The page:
Nowadays many people equate a good workout with a tough workout. The harder I’m breathing the better, right? I’m here to tell you this isn’t necessarily true.

To get started aerobic means with oxygen and anaerobic means without oxygen. When you have access to oxygen you should be able to breath lightly through your nose. When oxygen is short, your body will work to get more oxygen with more active diaphragmatic movement and by taking in air through the mouth.

In general our bodies are made to move in the presence of oxygen and can only tolerate movement without oxygen in short bouts of up to 8 minutes (highly trained) and with low Oxygen for 30-60 minutes. If your goal is strictly performance and your sport takes place in bouts of less than 30 min then it is worth it to spend extra time training this system. However, if you are like most recreational athletes and modern humans looking to go on hikes, bike rides, runs, garden etc than it would behoove you to spend more time working on your aerobic capacity.

Further, because our bodies like and need oxygen, the absence of oxygen is stressful to the body. Adding this stress to your body in a controlled manner can be great for cardiovascular health but in my observation people overdue high intensity training. 

So how do we improve Aerobic Capacity:

  1. Get good breathing through your nose. Our noses are made to breathe and best control the proper quantity of air into the lungs. Start by practicing breathing at rest – check in through the day and focus on breathing in and out of the nose with light diaphragmatic (belly)  movements.
  2. Move at an Aerobic pace. If you are heavily reliant on your anaerobic system moving at an aerobic pace will feel boring at first, but it is worth it to train your body to move at a pace with oxygen. Start by going for flat walks and strictly breathing through your nose – if your breathing gets labored or you start having the urge to suck in air through the mouth slow your pace. (Bonus: aerobic movement is great for calming the nervous system). As you get good at this you can start increasing the pace and distance.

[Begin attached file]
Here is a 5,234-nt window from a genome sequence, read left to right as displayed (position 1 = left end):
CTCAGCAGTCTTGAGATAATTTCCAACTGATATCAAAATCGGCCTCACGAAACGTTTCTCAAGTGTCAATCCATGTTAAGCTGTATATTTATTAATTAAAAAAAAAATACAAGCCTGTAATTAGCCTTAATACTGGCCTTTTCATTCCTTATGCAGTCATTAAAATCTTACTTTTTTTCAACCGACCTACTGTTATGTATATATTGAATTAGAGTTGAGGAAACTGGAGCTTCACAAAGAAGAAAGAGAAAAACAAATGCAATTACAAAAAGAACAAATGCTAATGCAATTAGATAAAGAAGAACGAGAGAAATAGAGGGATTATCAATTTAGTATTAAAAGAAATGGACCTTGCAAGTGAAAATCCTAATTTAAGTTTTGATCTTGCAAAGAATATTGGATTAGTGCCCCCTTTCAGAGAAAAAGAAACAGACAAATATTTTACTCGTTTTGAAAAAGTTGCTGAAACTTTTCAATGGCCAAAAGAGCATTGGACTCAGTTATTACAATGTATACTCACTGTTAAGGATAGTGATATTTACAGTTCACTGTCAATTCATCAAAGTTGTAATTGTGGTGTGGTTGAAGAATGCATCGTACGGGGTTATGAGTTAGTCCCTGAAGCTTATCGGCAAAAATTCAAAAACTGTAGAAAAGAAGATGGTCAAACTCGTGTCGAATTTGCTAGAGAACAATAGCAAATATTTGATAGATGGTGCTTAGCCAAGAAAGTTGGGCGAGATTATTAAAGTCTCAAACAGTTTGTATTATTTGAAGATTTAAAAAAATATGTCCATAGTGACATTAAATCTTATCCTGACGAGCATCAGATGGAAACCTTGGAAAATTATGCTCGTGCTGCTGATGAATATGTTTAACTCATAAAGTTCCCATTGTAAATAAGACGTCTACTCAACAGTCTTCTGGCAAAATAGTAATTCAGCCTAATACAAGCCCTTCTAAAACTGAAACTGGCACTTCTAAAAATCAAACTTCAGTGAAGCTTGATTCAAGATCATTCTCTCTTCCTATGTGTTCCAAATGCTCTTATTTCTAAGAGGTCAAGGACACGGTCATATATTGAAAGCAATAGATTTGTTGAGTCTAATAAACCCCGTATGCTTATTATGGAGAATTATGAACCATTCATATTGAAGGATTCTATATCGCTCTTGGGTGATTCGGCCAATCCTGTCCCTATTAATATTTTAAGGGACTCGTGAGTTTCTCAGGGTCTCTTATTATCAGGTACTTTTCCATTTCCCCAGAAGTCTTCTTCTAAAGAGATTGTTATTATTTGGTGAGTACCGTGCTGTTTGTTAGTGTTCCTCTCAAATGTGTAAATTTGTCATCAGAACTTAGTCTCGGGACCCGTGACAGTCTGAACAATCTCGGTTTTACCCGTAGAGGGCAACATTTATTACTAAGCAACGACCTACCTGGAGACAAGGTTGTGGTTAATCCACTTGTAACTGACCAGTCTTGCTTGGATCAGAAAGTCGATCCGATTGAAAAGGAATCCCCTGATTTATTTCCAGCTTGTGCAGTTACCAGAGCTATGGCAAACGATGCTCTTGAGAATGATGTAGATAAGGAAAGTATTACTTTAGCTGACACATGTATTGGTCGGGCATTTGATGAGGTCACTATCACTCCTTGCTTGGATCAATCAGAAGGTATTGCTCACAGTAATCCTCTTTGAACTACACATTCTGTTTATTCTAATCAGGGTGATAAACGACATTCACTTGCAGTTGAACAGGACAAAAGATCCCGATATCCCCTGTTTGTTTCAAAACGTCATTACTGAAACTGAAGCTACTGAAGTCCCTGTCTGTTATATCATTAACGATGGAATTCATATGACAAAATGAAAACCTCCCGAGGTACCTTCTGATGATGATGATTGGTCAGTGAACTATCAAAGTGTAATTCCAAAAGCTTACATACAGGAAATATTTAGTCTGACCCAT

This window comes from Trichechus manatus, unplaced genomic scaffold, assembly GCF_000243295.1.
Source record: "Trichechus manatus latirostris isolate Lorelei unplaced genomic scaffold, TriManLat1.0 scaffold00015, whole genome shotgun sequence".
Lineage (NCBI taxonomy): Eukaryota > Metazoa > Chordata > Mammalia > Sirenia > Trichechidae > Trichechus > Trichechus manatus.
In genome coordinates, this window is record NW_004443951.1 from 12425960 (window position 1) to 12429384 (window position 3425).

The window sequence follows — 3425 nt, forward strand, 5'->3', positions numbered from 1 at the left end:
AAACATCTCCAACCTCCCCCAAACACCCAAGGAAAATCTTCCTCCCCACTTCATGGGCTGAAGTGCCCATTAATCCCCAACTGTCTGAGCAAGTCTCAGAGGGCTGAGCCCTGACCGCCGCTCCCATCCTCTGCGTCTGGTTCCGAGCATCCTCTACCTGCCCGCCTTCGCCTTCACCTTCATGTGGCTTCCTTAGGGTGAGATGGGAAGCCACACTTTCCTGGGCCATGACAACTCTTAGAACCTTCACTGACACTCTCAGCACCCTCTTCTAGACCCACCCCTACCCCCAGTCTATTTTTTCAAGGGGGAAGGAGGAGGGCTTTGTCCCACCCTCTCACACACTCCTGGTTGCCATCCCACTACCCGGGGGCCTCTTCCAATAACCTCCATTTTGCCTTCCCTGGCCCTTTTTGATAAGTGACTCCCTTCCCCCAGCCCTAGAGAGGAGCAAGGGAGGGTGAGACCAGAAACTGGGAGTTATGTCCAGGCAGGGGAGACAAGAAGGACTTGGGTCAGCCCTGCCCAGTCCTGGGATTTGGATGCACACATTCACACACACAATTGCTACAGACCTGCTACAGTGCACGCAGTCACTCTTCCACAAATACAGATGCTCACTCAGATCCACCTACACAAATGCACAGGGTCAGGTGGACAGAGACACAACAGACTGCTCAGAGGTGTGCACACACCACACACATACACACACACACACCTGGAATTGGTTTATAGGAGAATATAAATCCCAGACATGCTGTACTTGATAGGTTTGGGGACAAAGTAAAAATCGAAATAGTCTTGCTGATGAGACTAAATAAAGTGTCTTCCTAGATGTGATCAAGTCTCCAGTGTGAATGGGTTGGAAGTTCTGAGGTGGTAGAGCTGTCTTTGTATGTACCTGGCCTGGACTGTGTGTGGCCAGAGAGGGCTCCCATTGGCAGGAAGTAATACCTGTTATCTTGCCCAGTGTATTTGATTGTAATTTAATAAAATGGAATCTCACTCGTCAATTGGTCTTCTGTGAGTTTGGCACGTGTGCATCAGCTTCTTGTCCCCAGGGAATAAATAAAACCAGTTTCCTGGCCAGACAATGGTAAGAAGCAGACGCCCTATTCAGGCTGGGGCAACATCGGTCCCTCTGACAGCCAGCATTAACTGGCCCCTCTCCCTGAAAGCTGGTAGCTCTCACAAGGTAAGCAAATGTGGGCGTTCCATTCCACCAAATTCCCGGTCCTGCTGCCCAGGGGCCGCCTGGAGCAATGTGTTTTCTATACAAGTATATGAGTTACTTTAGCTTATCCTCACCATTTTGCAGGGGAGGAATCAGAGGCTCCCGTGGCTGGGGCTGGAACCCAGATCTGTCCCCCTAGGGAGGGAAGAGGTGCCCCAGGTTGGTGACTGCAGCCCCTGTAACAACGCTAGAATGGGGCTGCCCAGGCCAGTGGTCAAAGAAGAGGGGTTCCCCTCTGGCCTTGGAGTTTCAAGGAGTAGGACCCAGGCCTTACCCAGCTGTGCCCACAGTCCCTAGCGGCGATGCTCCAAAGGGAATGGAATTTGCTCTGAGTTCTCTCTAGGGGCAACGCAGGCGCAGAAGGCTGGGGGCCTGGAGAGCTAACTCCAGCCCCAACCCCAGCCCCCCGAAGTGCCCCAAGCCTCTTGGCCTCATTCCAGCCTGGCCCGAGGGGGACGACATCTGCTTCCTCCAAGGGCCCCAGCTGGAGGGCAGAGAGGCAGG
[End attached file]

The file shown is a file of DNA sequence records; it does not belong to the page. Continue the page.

3. Create a thirst for Oxygen. Add nose breathing to more intense activities. Often at the gym I encourage you to do AMRAPs at a pace where you can maintain breathing through your nose. This will train your body to use oxygen efficiently. You can also practice breath hold techniques found in the Oxygen Advantage.
  4. Add Intervals. Finally you can add intervals to increase your aerobic capacity, Start by adding 1:1 interval training. Of about 30s-60s of work followed by 30s-60s of rest. 

If you are looking to improve your aerobic capacity I recommend working on steps 1-4 for at least 6 weeks before adding any Anaerobic training in. At that point, if you enjoy high intensity training, have a need for performance reasons, or want to work some stress through the body then I recommend a max 1-2 sessions a week of high intensity training whether that be moving close to your max pace for up to 30 minutes or doing interval training with suboptimal rest periods.

Sources and continued reading:

Training for the New Alpinism by Scott Johnston and Steve House

The Oxygen Advantage by Patrick McKeown